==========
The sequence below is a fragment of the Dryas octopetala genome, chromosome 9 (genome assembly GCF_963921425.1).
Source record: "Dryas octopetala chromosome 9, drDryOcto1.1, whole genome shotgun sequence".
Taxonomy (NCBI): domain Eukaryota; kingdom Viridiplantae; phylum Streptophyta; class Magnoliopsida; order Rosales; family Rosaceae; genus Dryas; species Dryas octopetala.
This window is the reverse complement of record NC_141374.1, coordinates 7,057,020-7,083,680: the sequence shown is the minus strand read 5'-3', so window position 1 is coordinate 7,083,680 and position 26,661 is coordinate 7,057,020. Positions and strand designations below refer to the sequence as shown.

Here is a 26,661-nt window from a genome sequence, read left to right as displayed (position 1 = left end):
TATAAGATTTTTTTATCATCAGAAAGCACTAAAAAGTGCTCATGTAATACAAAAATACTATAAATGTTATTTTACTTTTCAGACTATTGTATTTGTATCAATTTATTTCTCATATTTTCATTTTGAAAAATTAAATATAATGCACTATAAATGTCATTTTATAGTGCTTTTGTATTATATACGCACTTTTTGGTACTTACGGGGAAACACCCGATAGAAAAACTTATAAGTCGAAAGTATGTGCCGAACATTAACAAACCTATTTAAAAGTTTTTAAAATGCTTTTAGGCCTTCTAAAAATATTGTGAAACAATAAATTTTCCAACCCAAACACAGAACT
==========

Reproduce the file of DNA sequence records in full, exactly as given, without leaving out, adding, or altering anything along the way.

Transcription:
The sequence below is a fragment of the Dryas octopetala genome, chromosome 9 (genome assembly GCF_963921425.1).
Source record: "Dryas octopetala chromosome 9, drDryOcto1.1, whole genome shotgun sequence".
Taxonomy (NCBI): domain Eukaryota; kingdom Viridiplantae; phylum Streptophyta; class Magnoliopsida; order Rosales; family Rosaceae; genus Dryas; species Dryas octopetala.
This window is the reverse complement of record NC_141374.1, coordinates 7,057,020-7,083,680: the sequence shown is the minus strand read 5'-3', so window position 1 is coordinate 7,083,680 and position 26,661 is coordinate 7,057,020. Positions and strand designations below refer to the sequence as shown.

Here is a 26,661-nt window from a genome sequence, read left to right as displayed (position 1 = left end):
TATAAGATTTTTTTATCATCAGAAAGCACTAAAAAGTGCTCATGTAATACAAAAATACTATAAATGTTATTTTACTTTTCAGACTATTGTATTTGTATCAATTTATTTCTCATATTTTCATTTTGAAAAATTAAATATAATGCACTATAAATGTCATTTTATAGTGCTTTTGTATTATATACGCACTTTTTGGTACTTACGGGGAAACACCCGATAGAAAAACTTATAAGTCGAAAGTATGTGCCGAACATTAACAAACCTATTTAAAAGTTTTTAAAATGCTTTTAGGCCTTCTAAAAATATTGTGAAACAATAAATTTTCCAACCCAAACACAGAACT